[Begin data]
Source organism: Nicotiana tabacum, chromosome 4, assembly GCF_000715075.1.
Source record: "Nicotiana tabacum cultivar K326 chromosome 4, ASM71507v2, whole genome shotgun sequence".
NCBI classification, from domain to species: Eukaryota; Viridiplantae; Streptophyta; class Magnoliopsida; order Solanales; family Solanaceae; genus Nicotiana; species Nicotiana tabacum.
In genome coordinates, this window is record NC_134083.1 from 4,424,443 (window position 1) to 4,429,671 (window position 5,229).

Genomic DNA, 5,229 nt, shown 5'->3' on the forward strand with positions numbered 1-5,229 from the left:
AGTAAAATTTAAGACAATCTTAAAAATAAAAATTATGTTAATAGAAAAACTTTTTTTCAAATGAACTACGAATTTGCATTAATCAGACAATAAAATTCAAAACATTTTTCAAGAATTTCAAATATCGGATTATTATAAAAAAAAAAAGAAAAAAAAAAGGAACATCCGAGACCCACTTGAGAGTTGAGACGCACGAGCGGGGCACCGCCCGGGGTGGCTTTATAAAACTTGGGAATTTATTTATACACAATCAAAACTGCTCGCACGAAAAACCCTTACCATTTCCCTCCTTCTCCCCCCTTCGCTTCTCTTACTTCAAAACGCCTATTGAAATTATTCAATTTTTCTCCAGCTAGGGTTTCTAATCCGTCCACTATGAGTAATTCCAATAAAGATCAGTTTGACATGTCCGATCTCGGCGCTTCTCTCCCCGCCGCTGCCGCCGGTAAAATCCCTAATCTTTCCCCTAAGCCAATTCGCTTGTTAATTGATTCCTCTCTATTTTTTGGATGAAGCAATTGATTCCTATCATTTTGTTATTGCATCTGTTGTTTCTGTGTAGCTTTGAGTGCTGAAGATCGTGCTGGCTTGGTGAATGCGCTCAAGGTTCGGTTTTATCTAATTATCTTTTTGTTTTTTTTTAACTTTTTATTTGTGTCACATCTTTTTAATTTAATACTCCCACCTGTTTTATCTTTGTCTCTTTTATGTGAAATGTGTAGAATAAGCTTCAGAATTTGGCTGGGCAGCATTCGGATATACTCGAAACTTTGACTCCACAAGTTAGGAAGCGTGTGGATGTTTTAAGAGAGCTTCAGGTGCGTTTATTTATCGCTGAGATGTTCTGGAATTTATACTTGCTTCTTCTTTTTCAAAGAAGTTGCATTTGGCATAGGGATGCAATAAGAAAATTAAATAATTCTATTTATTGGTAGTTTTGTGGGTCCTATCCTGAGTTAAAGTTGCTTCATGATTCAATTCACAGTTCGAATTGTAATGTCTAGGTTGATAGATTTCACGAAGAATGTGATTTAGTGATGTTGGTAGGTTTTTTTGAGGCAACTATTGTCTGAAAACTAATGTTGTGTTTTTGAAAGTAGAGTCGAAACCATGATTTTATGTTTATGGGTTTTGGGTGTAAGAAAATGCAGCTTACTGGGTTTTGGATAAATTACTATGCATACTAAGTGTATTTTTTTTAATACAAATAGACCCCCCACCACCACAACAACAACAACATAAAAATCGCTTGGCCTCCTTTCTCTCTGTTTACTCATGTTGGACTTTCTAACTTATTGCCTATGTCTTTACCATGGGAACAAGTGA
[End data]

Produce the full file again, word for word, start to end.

Source organism: Nicotiana tabacum, chromosome 4, assembly GCF_000715075.1.
Source record: "Nicotiana tabacum cultivar K326 chromosome 4, ASM71507v2, whole genome shotgun sequence".
NCBI classification, from domain to species: Eukaryota; Viridiplantae; Streptophyta; class Magnoliopsida; order Solanales; family Solanaceae; genus Nicotiana; species Nicotiana tabacum.
In genome coordinates, this window is record NC_134083.1 from 4,424,443 (window position 1) to 4,429,671 (window position 5,229).

Genomic DNA, 5,229 nt, shown 5'->3' on the forward strand with positions numbered 1-5,229 from the left:
AGTAAAATTTAAGACAATCTTAAAAATAAAAATTATGTTAATAGAAAAACTTTTTTTCAAATGAACTACGAATTTGCATTAATCAGACAATAAAATTCAAAACATTTTTCAAGAATTTCAAATATCGGATTATTATAAAAAAAAAAAGAAAAAAAAAAGGAACATCCGAGACCCACTTGAGAGTTGAGACGCACGAGCGGGGCACCGCCCGGGGTGGCTTTATAAAACTTGGGAATTTATTTATACACAATCAAAACTGCTCGCACGAAAAACCCTTACCATTTCCCTCCTTCTCCCCCCTTCGCTTCTCTTACTTCAAAACGCCTATTGAAATTATTCAATTTTTCTCCAGCTAGGGTTTCTAATCCGTCCACTATGAGTAATTCCAATAAAGATCAGTTTGACATGTCCGATCTCGGCGCTTCTCTCCCCGCCGCTGCCGCCGGTAAAATCCCTAATCTTTCCCCTAAGCCAATTCGCTTGTTAATTGATTCCTCTCTATTTTTTGGATGAAGCAATTGATTCCTATCATTTTGTTATTGCATCTGTTGTTTCTGTGTAGCTTTGAGTGCTGAAGATCGTGCTGGCTTGGTGAATGCGCTCAAGGTTCGGTTTTATCTAATTATCTTTTTGTTTTTTTTTAACTTTTTATTTGTGTCACATCTTTTTAATTTAATACTCCCACCTGTTTTATCTTTGTCTCTTTTATGTGAAATGTGTAGAATAAGCTTCAGAATTTGGCTGGGCAGCATTCGGATATACTCGAAACTTTGACTCCACAAGTTAGGAAGCGTGTGGATGTTTTAAGAGAGCTTCAGGTGCGTTTATTTATCGCTGAGATGTTCTGGAATTTATACTTGCTTCTTCTTTTTCAAAGAAGTTGCATTTGGCATAGGGATGCAATAAGAAAATTAAATAATTCTATTTATTGGTAGTTTTGTGGGTCCTATCCTGAGTTAAAGTTGCTTCATGATTCAATTCACAGTTCGAATTGTAATGTCTAGGTTGATAGATTTCACGAAGAATGTGATTTAGTGATGTTGGTAGGTTTTTTTGAGGCAACTATTGTCTGAAAACTAATGTTGTGTTTTTGAAAGTAGAGTCGAAACCATGATTTTATGTTTATGGGTTTTGGGTGTAAGAAAATGCAGCTTACTGGGTTTTGGATAAATTACTATGCATACTAAGTGTATTTTTTTTAATACAAATAGACCCCCCACCACCACAACAACAACAACATAAAAATCGCTTGGCCTCCTTTCTCTCTGTTTACTCATGTTGGACTTTCTAACTTATTGCCTATGTCTTTACCATGGGAACAAGTGA